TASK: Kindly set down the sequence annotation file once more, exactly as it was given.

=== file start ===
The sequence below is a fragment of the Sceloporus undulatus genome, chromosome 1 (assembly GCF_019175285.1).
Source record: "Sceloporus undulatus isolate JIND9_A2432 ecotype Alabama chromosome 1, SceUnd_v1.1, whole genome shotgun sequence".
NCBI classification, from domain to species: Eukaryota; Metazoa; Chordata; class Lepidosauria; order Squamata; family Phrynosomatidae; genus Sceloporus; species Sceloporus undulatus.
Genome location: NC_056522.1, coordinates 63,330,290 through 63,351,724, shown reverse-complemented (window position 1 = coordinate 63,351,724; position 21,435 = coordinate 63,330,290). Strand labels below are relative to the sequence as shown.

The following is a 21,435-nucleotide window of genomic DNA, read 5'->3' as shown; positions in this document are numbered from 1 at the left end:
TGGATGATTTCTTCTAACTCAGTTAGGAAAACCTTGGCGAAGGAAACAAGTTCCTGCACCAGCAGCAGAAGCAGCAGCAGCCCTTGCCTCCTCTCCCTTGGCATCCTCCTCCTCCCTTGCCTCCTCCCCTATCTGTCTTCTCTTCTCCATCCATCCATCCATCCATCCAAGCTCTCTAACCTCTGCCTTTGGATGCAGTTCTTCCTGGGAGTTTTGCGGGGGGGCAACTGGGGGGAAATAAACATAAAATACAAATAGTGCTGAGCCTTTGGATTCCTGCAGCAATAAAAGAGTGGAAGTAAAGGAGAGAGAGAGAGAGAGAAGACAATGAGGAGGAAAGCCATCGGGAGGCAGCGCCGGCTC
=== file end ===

The sequence below is a fragment of the Sceloporus undulatus genome, chromosome 1 (assembly GCF_019175285.1).
Source record: "Sceloporus undulatus isolate JIND9_A2432 ecotype Alabama chromosome 1, SceUnd_v1.1, whole genome shotgun sequence".
NCBI classification, from domain to species: Eukaryota; Metazoa; Chordata; class Lepidosauria; order Squamata; family Phrynosomatidae; genus Sceloporus; species Sceloporus undulatus.
Genome location: NC_056522.1, coordinates 63,330,290 through 63,351,724, shown reverse-complemented (window position 1 = coordinate 63,351,724; position 21,435 = coordinate 63,330,290). Strand labels below are relative to the sequence as shown.

The following is a 21,435-nucleotide window of genomic DNA, read 5'->3' as shown; positions in this document are numbered from 1 at the left end:
TGGATGATTTCTTCTAACTCAGTTAGGAAAACCTTGGCGAAGGAAACAAGTTCCTGCACCAGCAGCAGAAGCAGCAGCAGCCCTTGCCTCCTCTCCCTTGGCATCCTCCTCCTCCCTTGCCTCCTCCCCTATCTGTCTTCTCTTCTCCATCCATCCATCCATCCATCCAAGCTCTCTAACCTCTGCCTTTGGATGCAGTTCTTCCTGGGAGTTTTGCGGGGGGGCAACTGGGGGGAAATAAACATAAAATACAAATAGTGCTGAGCCTTTGGATTCCTGCAGCAATAAAAGAGTGGAAGTAAAGGAGAGAGAGAGAGAGAGAAGACAATGAGGAGGAAAGCCATCGGGAGGCAGCGCCGGCTC